We'll be here for you every step of the way. If you have any questions about the course content or anything related to this topic, you can always post a question in the course or send me a direct message. 

We want to make this the best course on how use Adobe Lightroom. So if there is any way we can improve this course, just tell us and we'll make it happen.

Go ahead and click the enroll button, and we'll see you in lesson 1!



Meet Your Teacher

Teacher Profile Image

Phil Ebiner

Video | Photo | Design


Can I help you learn a new skill?

Since 2012 have been teaching people like you everything I know. I create courses that teach you how to creatively share your story through photography, video, design, and marketing.

I pride myself on creating high quality courses from real world experience.


I've always tried to live life presently and to the fullest. Some of the things I love to do in my spare time include mountain biking, nerding out on personal finance, traveling to new places, watching sports (huge baseball fan here!), and sharing meals with friends and family. Most days you can find me spending quality time with my lovely wife, twin boys and a baby girl, and dog Ashby.

In 2011, I graduated with my Bachelor of Arts in Film and Tele... See full profile

Level: Beginner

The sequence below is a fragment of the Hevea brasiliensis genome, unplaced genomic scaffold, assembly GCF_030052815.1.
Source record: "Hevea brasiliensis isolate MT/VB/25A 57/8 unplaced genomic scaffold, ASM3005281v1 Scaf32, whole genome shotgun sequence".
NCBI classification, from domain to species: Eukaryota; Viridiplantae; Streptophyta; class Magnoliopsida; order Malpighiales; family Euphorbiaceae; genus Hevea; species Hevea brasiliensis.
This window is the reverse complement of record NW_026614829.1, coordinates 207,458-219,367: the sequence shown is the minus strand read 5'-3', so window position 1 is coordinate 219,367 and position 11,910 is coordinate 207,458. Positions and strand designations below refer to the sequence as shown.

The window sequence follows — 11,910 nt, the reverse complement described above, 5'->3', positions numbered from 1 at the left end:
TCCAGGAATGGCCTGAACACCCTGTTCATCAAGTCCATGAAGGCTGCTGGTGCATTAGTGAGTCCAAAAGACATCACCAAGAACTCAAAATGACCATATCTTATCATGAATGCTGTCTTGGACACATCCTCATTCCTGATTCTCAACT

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1. Course Introduction: welcome to this light room classic CC course. I'm so excited to have you here before we jump into the lessons. I just want to say hello and introduced myself if you haven't taken a course for me. My name is Philip Dinner, and I'm the founder of Video School Online. Since 2012 we've been creating top rated courses that teach people like you amazing creative skills. In this course, I'm going to show you how to edit photos using light room Classic. You're in the correct course, right? It's important to know that this course is for light room, classic CC users and not the cloud based light room C. C. I have another course on that program. If you're interested, we'll be using the latest 2018 version of Light Room Classic CC. If you're using an older version of Light Room Classic or even a previous version of just Light room or Photoshopped light room, you'll be able to follow along. If you're taking this course with a newer version in the future. From when I record this intro, that's fine, too will make sure to update the course with any important changes or additions that adobe ads. We designed this course to take you from absolute beginner with no experience all the way up to advance user feeling comfortable and confident. Using this amazing tool, you can see from the course outline that we start with importing and organizing the photos . We don't spend too much time there as I know you want toe jump right into editing. So the bulk of this course covers all of the different ways you can edit your photos to make them look awesome. Way go over all the tools in the development module and then show you how to export high quality images so you can share them with your family and friends. When I learned light room for the first time, I loved watching tutorials by photographers that show the entire process of editing a photo from scratch. And so that's why later, in this course, I've added several complete photo edits, showing you different styles of editing. That way you can see how you can use the tools that you learned earlier in the class and put them together to edit a complete photo from scratch. Make sure you download the practice photos in the next lesson, which will be using throughout the rest of the course. Also, I want to clarify that if you're in the photography masterclass, you may find some of these lessons are familiar. We've included the basic editing lessons from this class in the photography masterclass, but in this class we've added more advanced lessons in hours of additional full editing demonstrations that really take your skills to the next level. So if you're wondering, should you be in both classes, I would say yes. This light room class will really take your editing skills to the advanced level. And remember, if you ever get stuck, just post a question to the course will respond as fast as we can to help you out. I'm excited to get going, so download the photos in the next lesson. Then let's get going with life Room. 2. Download Your Practice Photos: make sure you download the course project files these their practice photos that you will be working with throughout the rest of the course. So go ahead and click the your project tab and then click this link right here, which will take you to a Google Drive folder that has some ZIP files that you will have to unzip. And in each of those files or folders, you'll find a number of photos that you can work with throughout this course, starting with the Practice Photos folder and then throughout the course, you'll probably see that we switched to some new sort of techniques, going from basic edits to more advanced tips and then to some actual portrait photos and then to some full editing sessions. And you'll use each folder within these project files for those different parts of the course. 3. Importing Your Photos: All right, let's dive right into light room. This lesson is how you import photos, so make sure you download the practice photos that we're going to be working with throughout the rest of this course from the previous lesson. Once you unzip that file, you should have a number of folders like this, and we're going to be using different folders in different sections of this course. The way that light room works in terms of importing photos is that it is actually reading the photos and having the photos on your computer. But it's not actually moving the photo file. It's just reading it from wherever you save it on your computer. So make sure you stay organized in your documents or in your finder. Whether you're using Mac or PC, it doesn't matter. Just make sure you're organized with your photos outside of light room, so that when you get into light room, it's easier as well. So I'm gonna really be showing you how to organize within light room. But I just want toe kind of say that because a lot of photographers asked me, How do I organize my photos? Make sure you're backing up and make sure you're organizing it. I organized by date by year than by month and then by shoot in a folder structure like that . But it's really up to you. Okay, so let's get into light room, and it's pretty easy if you open up light room for the first time. You should see something like this about the top. You have your library, you have your other tabs, which are the different work rooms and spaces that you're going to be able to edit photos in do things like maps and books and slide shows that we'll talk about later. In this course, up at the top left, you have your file menu. And then around here you have all kinds of different things that you don't really necessarily. You know what you're working with yet, But we're going to be covering this in the next lessons. What I want you to do first, though, is look over here to this import button down on the bottom left. If you click that or if you go to file import photos and videos, or if you press the keyboard shortcut shift command, I that would be shift control. I on a PC, you'll open up the import window. All right, so once you have the import window, you'll see that on the left hand side you have the source. This is looking at your computer files and the structure of your folders, or any external hard drives that are plugged into your computer, and you'll see that if you open up these folders, you'll start to see the folder structure of your computer. Now I have these folders saved on my computer. So if I go into those specific folder, which I could find by going into my documents under video school online Underclass his under Lighter, whom under light room classic CC under supplemental resource is. So if I click on one of these folders, it's going to open up all of the photos within this folder. If you don't see the photos right, click and make sure you choose includes sub folders. If you don't see that, that's okay, too. You'll see this option in the middle. That says no photos found include sub folders, or you can just go to the sub folders. So I have this advance editing folder. We have extra photos. We have full editing sessions. And when I do that, we see all of the different photos pop up in this big window in the middle. And this is where we can select the photos that we want to import. Now, I went through all of my document folders to find these supplemental resource is. But whether you you put it on your desktop or it's on external hard drive, you're just gonna find it through this sort of file menu. So I'm just going to include sub folders going to give you this message saying that it's going to include all of the photos. And now this is where you can choose what to import and what not to import. So for us, we're going to import all of these photos. But if you wanted to, you could uncheck photos that you don't want to import. You can also quickly uncheck photos with this button down here, toe uncheck all, or go back and check all you can go through and open up a bigger window with this button down here. Then you can use your arrow keys to go right and left and then at the bottom. You have this including import check box. So this is a better way to maybe see the photos if you're on a photo shoot, or if you went travelling and shot a bunch of photos, you might not necessarily need to import all of your photos. That being said, the way that I typically import photos is all important, all of the photos, and then I'll start to organize later on choosing which photos I actually want to import over. On the right hand side, we have some options just to pay attention to what's automatically checked on is this. Don't import suspected duplicates button. This is important because you actually don't want to be re importing the same photo multiple times in light room because then your organization can get kind of wonky. And if you go out and you open up light room again and you're trying to find the photo that you edited previously, if you have multiple photos of the same photo or multiple versions of the same photo, then it's going to get really confusing. Another option you here have here is called Add to collection now, so a collection is sort of a folder within light room that is a way to organize your photos . Now I'm gonna uncheck that and we'll look at that in a minute because we can actually add photos to collections and organize them that way in the future. You also have some developed settings. If you have automatic sort of presets that you want to add, which if that can be done later on, we'll learn about presets and then some meta data options again, not something to worry about right now, when you've selected all the photos that you want to import, just click the import button down here. Now. Actually, what I want to do is just select one of these folders one at a time to import. So I'm going to start with this folder, which is the advanced Portrait editing folder. So I have selected all of those photos, and now I'm going to click import so you'll see that it imports are five files were now back in this library tab. Now, just to show you what happens if you click on another tab up here we go to different sort of windows. So the developed tab is where we're going to spend most of our time in this course where we're actually editing photos, you have these other ones, and then library is really where you organize your photos. So in this organizational structure you have these different windows. You can make these windows smaller and bigger by dragging them in and out. You have your bar down here with all of your photos that you could also make bigger or smaller. And so when you're in one of these views, for example, we can change the view with these buttons down here as well In the library, you can also select which photo you want to look at from your trade down here. Your photo trade. Now we're gonna talk about rating and ranking and filtering in just a minute. But one other thing I wanted you to notice is your metadata, which is over here. So you have the metadata from the photo. So, for example, if we look at one of these photos, you'll see if you shoot, shoot in raw modes specifically in depending on your camera, you'll see settings like your exposure shutter speed or aperture your eye. So rating the camera lens that was used when it was shot If you have things like your GPS capability on, it will have like place. And that will actually help it appear on the map. And you can also add things like keywords and things up here a little bit more advanced. And the next we're going to look over here on this left hand side, this window, which is where you really start to organize your photos, and we're going to look at that a little bit deeper in the next lesson. 4. Organizing Photos: Now I know what you want to do is jump into editing our photos to make them look amazing. But organizing in light room is a huge aspect of what light room is capable of doing. And learning these things right now will really help you become a better photo editor in the long run, saving you lots and lots of time. So I mentioned this is what we're going to be looking at. In this lesson. You have different ways to find the photos that you've previously imported into light room . You have your catalog folders and then collections catalogue. Think of that as a quick sort of way to that light room has preset options for finding photos. You can click the all photos button and that will open up all the photos that you've ever imported into light room. You have all sink photographs, which is, if you are using sort of the sink light room aspect of their cloud based service, you have some quick collections and then previous import. So with previous import, if you imported your photos say you closed light room and then you come back and you want to get quickly to the photos you just imported the last time. This is a great place to do it. That being said catalog is probably my least favorite way of finding photos because Fuller's can quickly get lost and photos you imported a month or a week or a year ago can quickly be lost. Folders is the next option, and this is good. If you understand and have a really good organized hard drive, this structure will show you folders that you've imported based off of where they are on your computer Now, since I reset light room before he started teaching this course, I've only imported this one folder from last lesson so far, and so this is the only folder I've seen. But if you've imported lots and lots of Fuller's, you'll see them all over here, and this is just based off of what it's named and where it's at on your documents. Collections is the way that within light room you can create folders for your photos and organize them that way, and that's what we're going to be doing. So to create folder, just click this plus bite button and choose create collection, and I want you to set this up similar to me so you can find the photos later on in the course. So this one I'm going to call Advanced Portrait, editing all these other settings. Just leave out one thing to note, though. You see that it says includes selected photos. If you have photos selected in your library, it will add them to this collection that we create. I only have one photo selected, and so if I click, create what happens is now this new folder basically that appears here on Lee has that one photo. So how do I go back to that folder that has all eight of those previous photos? I can either click right here in the folders or go to previous import, and you can see all of them. Now, if I want to move all of these photos into that new collection that I created, I can select all of them by just command A. That's select all or Aiken, select one and then shift. Click the next, the last one to select all. Or you could command or control click. If you're on a PC, specific ones that you want to add, and then just simply click to drag and drop them into this folder. So now if I go to this advanced portrait editing folder, they're all right there. All right, so I want to show you now, quickly, what happens if we want to import our next folder? So if I click import, it opens up our folder structure to the previous sort of place that we imported from, which is nice. And so, if I want to import this extra photos folder, we can either import them and then go back and create a new collection, or we can choose add to collection. You see, now we have the collection we just created over here, or we can create a new one. So I'm going to do that by hitting the plus button and call this extra photos and then choose, create and then import. So now we have these two folders right here with in our collections. You also knows that we have those two folders right here within our folder structure. And we also now if we click previous import, we only see the photos from the extras photos folder that we just imported. If we click all photographs we can see all of them now. I'm quickly going to import the rest of the folders of photos that are for this course, and I want you to do the same and then we'll meet up after. So if you followed the instructions, you should have five folders right now like this. Advanced portrait editing, extra photos full adding sessions, panorama photos and practice photos. You'll also see them all right here. So you might be wondering Fill, this is cool. But why would we create our own collections when we can easily find them right here? And the reason is because you can better organize the photos right here. We can actually create master folders and put all of these sub folders within it, which makes it really, really easy and much easier than in the folders category right here, because I believe me. After years of editing and importing literally hundreds of folders of photos, it's much harder to find those folders within this structure. Then, under collections, for example, I could have a collection for wedding photography or travel photography, or I could do it. However I want, I could do 2018 2019 and then by month. But with collections you have much more flexibility. So to create sort of a master folder, choose the plus button right here and choose create collection set. So this is going to be a set of collections. I'm going to call this light room classic CC course, then shoes created. Now this is has a little drop down option. Now, there are any photos in it now. But if I select all of these folders and dragged them into the light room classic Succeed course Master folder Now I have them all within their and I can easily open up all the photos from this course or go into specific ones, which is gonna be easy moving forward with this class now, by simply tangling this up and down, we can more quickly and easily find the photos were looking for. All right, So we still have some amazing options for organizing, filtering and raiding our photos in light room. And we're going to be going over those options next. But now you know a big tool and a big skill in how you create collections to stay organized in light room 5. Rating, Flagging, and Filtering: in this video, you're going to learn how to filter and rate your photos so that you can easily find the photos. You want to add it now or in the future. So I've opened up this folder of practice photos, just the general practice photos. These they're the ones we're going to start working with in the next lessons on actually editing a couple quick things that really quick for making your experience better. You can easily open and close thes windows in light room to expand your workspace. Make it easier to see the photos by clicking these little arrows right here so I can turn off the photo trade down there. I can turn off our menu up there so we have a better full screen view and then just hovering over one of the men use on the top bottom or the sides will actually open it up. Or just clicking that arrow will reopen it up and kind of lock it in place. So once we're done sort of going through an opening up our collection, we don't necessarily need that. Another thing is by clicking the green button up here on a Mac or there should be a similar sort of full screen view button up at the top. You can get rid of your file menu, which you don't necessarily need right now. All right, so in light room, you have different options for rating photos. First off, why would you want to sort of rate or flag your photos? The main reason is to choose the best photos that you've shot toe actually move forward with with editing. Ah, lot of times you'll import an entire folder of photos from a shoot. You might shoot hundreds of photos at a portrait session session or a wedding or something like that, and you might need to go through and pick your best ones. There's different ways to rate. There's a star rating than there's also a flag raiding. And then there's also a color label labeling sort of option. I use the star rating system to add a star rating to a photo. All you have to do is to go to that photo and click one of these star ratings right here. Or you can use the keyboard shortcut, which is the number 1234 or five on your keyboard. and that's a great shortcut, so I can literally go through just with my hands on the keyboard. Press the right arrow button to go to the next photo. Say Yep, I like that photo. Go to the next one and you decide what these ratings mean For me. Five stars. Means is a great photo. Definitely going to add it. Four stars means it's a pretty good photo. I'm still going to edit it, but it's not my favorite photo. So if I'm like posting on social media or something all know ahead of time that only five star photos are really the ones that I should pay close attention to with editing three stars can be whatever that could be for you. Yes, I'm gonna edit it, but it's not a great photo. And then one and two stars might be photos that you're just not even going to edit. So if I press one for example, set that one is one will set. This one is too will set. This one is three. This one is too. And this one is one. Now, with these all have star ratings. If we go through them, you can see that it changes right here at the same time, you could also use the flag rating. So you have these flag or unflagging basically this pic or reject. So the keyboard shortcuts R, p or X. So instead of using a rating system, you want to just pick or reject. You can do that. So say we do This is pick. This is a picture. This is X reject. Reject. This one is a pick. This is a reject, and then this one is a reject as well. You'll notice that has the little flag symbol up here and the ones that are rejects. They're kind of faded out down here in our little trade down here, your photo trade the other way you can label is by giving it a color. So if you right click and choose set label, you can set a label to a different color. Now this again, it's up to you how you use these colors, you could say, Oh, red are my great photos or yellow are my great photos that I want to add it and then green are my not so great photos. So it really is up to you to determine why you want to choose a color label or what you want your rating to mean. Ah, but that's up to you. Let me just set this one to red so that we'll see that later on and you'll see down here. It kind of the background is red. Well said this one right click color label, Blue. So that's all good and everything that we can actually rate our photos. But how do we filter them? Well, we have these filtering options down here in the bottom, right? Right now the filters are off. If you just click one of these filters, it will turn it on. So, for example, we have the accepted and reject filter right here. So if we click the filter for flagged photos on Lee, the flag photos appear. If we click the unflagging photo as well, this means we're now selecting photos that have been flagged and ones that haven't beginning given a flag rating. If I check the flag, but and again, it will turn that off. So you see, you have to kind of double click it to turn them on and then off so I can also just go unflagging or rejects right there. And so maybe you need to go through these again and say, Oh, actually, this one right here is going to be a pick. So if we actually press that button and automatically filters that, it moves it to our flag photos and now it won't appear in our reject bin. Okay, so does that make sense for our flags? Next, we have our star rating. So here we can set our star rating. If we click a star, it will automatically defer to photos that have been giving a rating of three stars or greater. If we click four stars, it will be four stars or greater five stars, five stars or greater or a one star or greater. Or you can click the little equals sign down here and choose what you want it to be. It could be less than or equal to or equal to. Maybe we just want to see three star photos. So you said that to equal to three stars clicking the rating again will turn that off and then let's just turn off. Rating is greater than or equal to, and now it will show all of our photos again. And then, lastly, you can filter by color. So we marked one as red, and we also marked. One is blue so clicking those will open those photos up. These buttons right here are based off of if you've edited the photos or not, so we have unedited photos or edited photos. So since we haven't edited any, if we click on edited filter than all of those will disappear, and you can combine these weaken, say, we want unedited photos that are three stars or higher and red filters so you can combine those types of ratings to however you want at the core, though, what I do is basically using the star rating to say that these are photos I'm going to edit and these ones I'm not, and you can do the same thing with the flag or the not flag. I just like having the stars so that I can also tell myself at the same time that these are the best best photos, these air Good. I'm still going to edit them, and these are just not so great photos. So that's how you filter Photos were also going to look at face tagging in the next lesson and a couple other minor things 6. Face Tagging: The last thing I want to show you is that you can actually face tag people. So that's this little button down here. So first thing you have to do is click this button right here, which will enable sort of a face box. And so, if you have a photo of multiple people, people or one person, you have this little cross hairs and just click and drag a rectangle over their face. I'm gonna type and will because this is my body will. And now it has saved this as will now if I go to the next photo, for example, it will automatically recognize this as a face. But it also recognized that this isn't from will. So I'm going to type in Phil because that's me. But notice if I go to the next one. It already guess is that this is will because it does have some facial recognition and I can just click the check mark if it's not well, for some reason, you can click the Deny and then type in your custom name, but I'm just going to say yes, this is will. So that's how you automatically tagged these photos with faces, but there's another way you can do it. Click this button right here to turn on the people view. And so, if you want, you can ask light room toe automatically look through all the faces in the entire catalog and start tagging or choose only find faces as needed. And you can do that manually. I'm going to say, start finding faces. And if it finds an end named person, you just have to type in their name Sam. And now we have all of our photos that we've imported into this collection that have been recognized, and you can go to the photos with those people. So by double clicking someone's name or the photo, you can open up their specific photos. That's another cool trick in light room Classic CC to do facial recognition. It's not something I do a lot of, but I find some people who take a lot of photos of their family. It's a great way to organize their photos. You can turn off this facial people mode by clicking that button there or pressing O on your keyboard. So those are a lot of the ways to rate flag label and filter your photos and tag them with faces. If you have any questions, please let me know. Otherwise, we're going to move into the editing aspect of light room. So go ahead and open this folder or this collection that you've created of photos, the practice photos, and then head over to the development tab to start editing, seeing that next lesson. 7. Crop and Rotate: in this lesson, we're going to learn how to crop and rotate in adobe light room Classic CC. So select the photo that you want to edit, then click the develop module tab of at the top. Now you have your adjustment options over on the right, with lots of different menus that some are open because I've used those recently. But you can just open these different windows by clicking the arrow or the triangle on the right hand side of the title. And there's also some presets over here on the left hand side to adjust the size of your windows. Sometimes I'm just not using this stuff over here right now, something that click this little arrow on the left hand side and then say, I want even more room at the top and I don't need this menu up here. I can click this arrow. Then if I just hover over it, I can click on it up there, which allows me to have a bigger canvas for editing. Same here. I can click down to get rid of that tap, that sort of tray at the bottom with all our photos. Okay, so to crop you want to click this little box that has, like, the dotted line around the edge, Click that, and that brings up our crop options. You'll also notice that sort of an overlay with corners that look like you might be able to do something with them by hovering over them. Ah, and also this grid, which allows us to use things like the rule of thirds and to strain and horizons and things like that in an easier way. So this photo it's a nice photo. It's a lovely background. Whoever that guy is looks kind of funny, but it's kind of centered and awkward lease to the left of the frame. So I want to use more of the rule of thirds with this photo. So the easiest way to crop of the quickest is just to click and drag one of the size or the corner and sort of drag in her out. You'll notice that right now the aspect ratio is locked to the original. So here's this little lock icon. If I unlock that, I can drag this anywhere I could make a super skinny photo. I could make it super lot wide. And if I finish that? All right, So say I drag it, That kind of ends the cropping, and then I could move my photo around in that crop. This way, when you're done, you just click the done button at the bottom or press the return key on your keyboard. But I'm not done, because that's a really awkward photo and crop. You see now that this aspect is custom, because that's what I create just by clicking and dragging. But if I click this custom menu, you can see that there are different preset options for aspect ratio as shot, which is usually what I leave. And then I just zoom in her out. Or it's kind of like zooming in by dragging in and out and moving around. Or I use one of these other presets like 1 to 1, which is a good aspect ratio for instagram or 8.5 by 11 which is good for prints or five by seven, which is another common print size. You could even enter custom ones like I've done here with 1920 by 10 80 which is perfect for TV screens or mobile device screens so you can create your own custom ones. I'm gonna leave it as shot. But it was gonna drag in slightly and try to put my face sort of mawr on that last line. Or maybe because I'm actually facing I'm turned the other way. I might move myself over here just a little bit. Something like that. Try to get my eyes close to that intersection of these lines so that I'm following the rule of thirds. You can also rotate by hovering over the corner and dragging to the left or right if you want. Try to make my eyes mawr aligned or more parallel along the lines. You also have this angle, which is cool, Cool, quick way to adjust the rotation of an image as well. So say we're happy with that. Gonna press return on my keyboard and now we have cropped it. Let me go find another image and I'll show you. You really quote trick. Let's say this one of Sam in the background. Okay, so in general, you want to make sure that your horizons are are flat. This one's kind of tricky cause there's mountains, so I'm going to stick with this one. Even though there's not a horizon, this is a good example. If we go into our crop, click this sort of ruler tool, this level next to angle. What we can do now is drag along any straight line, which typically would be your horizon. And then light room will automatically rotate the image, so that's perfectly straight across your image. So that's a quick way to actually level any photos that have a horizon in it. Good trick to now. Okay, so let's go back to this photo and we are looking good with our crop. And then the next lessons were going, Teoh, start editing it, fixing things like exposure, white balance and that kind of stuff, too. 8. White Balance: after I crop a photo. The first thing that I tend to do is fix the white balance of an image in first. Really, the reason why I cropped first is so that I don't have to worry about anything that ends up being outside of my crop in terms of editing and making look better. For example, maybe there was a big red ball over on the side that I cropped out, and I would have had to play around with to make look good while editing. But since I cropped it out first, I don't have to worry about it. Okay, so in terms of white balance, the easiest way to do that is under our basic options. And so there you have in this first sort of block right here are white balance options, depending on if you shoot in raw or J. Peg and you're editing a rock or J peg, you'll have different options sort of presets up here in the top, right? I believe that Sam mentioned something about how if you are shooting and raw things like editing color or applying color filters or styles or presets while shooting in camera doesn't matter as much because you can adjust everything later, and that's true. And this is an example of where we can use the as shot white balance or we can choose one. This was kind of in the shade, so let's see what that looks like. It makes everything a little bit too warm, so that's not right. Daylight might look a little bit more natural compared to what was as shot as shot looks a little bit cool. So maybe daylight or you can use an auto selection. That light room has that tries to make it look proper. Sometimes these don't look good, and there are a couple more keyboard shortcuts that I want to teach you right now that will help you out. One is the back slash button. It's the backslash, not the forward slash. A lot of people get confused in the email me and say, Fill, This doesn't work. It's the backslash where you see the before and after before after before. While I'm pressing it down, the other is L, which allows you to get sort of a simple view of your photo without any distraction. So if I do that then before and after with the by slash. That's an easy way to see more clearly. You can also use these buttons at the bottom of this window to do comparisons of actually this one. Let's Dio before and after and then you can kind of just click through and you can change the view split screen or side to side going back here to see the full screen. Okay, so those are the presets now, None of those were really working that well for me. So I conduce a custom white balance with these sliders. The way that sliders work in light room is you can either click and drag to the left or right to adjust them. You double click to set it to what it originally was. Or you can hover your mouse over the slider and use your arrow keys going up or down to jump the slider up or down. And this is a good way to make kind of fine tune your adjustments. So that's how the sliders work. Or you can actually click within the number and type in a specific numbers. Say you know that. Okay, we want this to be at 3200 or whatever. Then that's going to give you put the white balance temperature, the light saying that this light was 3200. Obviously it wasn't because that looks to blue is probably more around 5600 or something like that, and that looks better. So this first lighter is with the temperature. And so what does that make you think of? Well, you're lighting scale, your warmth, your coolness, your kellan temperature. And so if you go to the left, it's gonna make it more cool. Go to the right. It's gonna make it more orange and warm. So let me undo that. You also have this tent which goes from green to magenta. So sometimes depending on the light source that you're using or even in this example, where we were surrounded by green trees and green leaves, it gave sort of a green tent, which you might like, but it might not look so natural, so you might have to combat that by adding some magenta. Or maybe you're under some sort of weird fluorescent light gives that green tint know that the tint slider is where you can fix that. Okay, so if I was doing this myself on this photo. I would probably slide to the right just a little bit to get back some of that warmth and then maybe play with the tent just a little bit going from right to left. Sometimes I like going extreme and then dialing it back so that I can really see what I'm doing and then say, Oh, that's way too much. Let's go back. I don't even know where it started. It started at 19 so just a little bit might help. And again, we can go do the backslash before after it. That looks more natural to me. The other option for selecting your white balance is with the white balance eye dropper right here. If you click this, what you're supposed to do is then find something that is white or neutral, without colors in your image, something that is like a gray that has no color. Because then you're telling light room that what I'm clicking on is supposed to be white, and then all of the other colors around it adjust to that white balance or that white point that you set. Now, this isn't going to work in this image because there's nothing really white. If I click on the green trees, for example, what's gonna happen is everything gets really pink and magenta ish. Because what we've told light room was that this green trees should be white. It should be neutral. It should be de saturated, and so it makes everything else pink. Accordingly, it drags it up that tint slider. I'm gonna under that with Command Z. If I click, say, I think my teeth are perfectly white. It z close, but everything gets a little bit too cool. So this is not a good example for this photo. Let's see if there's another photo with something that is more white. This one, I mean the color. The problem is that the white balance auto setting was really good for all of these photos . So you don't really need. I mean, this might be the best option if I click the eyedropper, click somewhere on the street right here. And that looks better. So if I do before, after and the reason why I clicked down here on the street rather than somewhere in the light right here, which is pure white, and you can see when I click that it says cannot set the white balance here. Please click on a darker, neutral area because if your images over exposed that's not necessarily white. That's just overexposed. And there's not really any information in that part of the image. Four. Light room to see and to use similar to down here on this photo if I click up here. Nope. It's too bright. It's over exposed. So you need something that is well exposed, white or gray to use this color picker if you are, you know, holding up a white piece of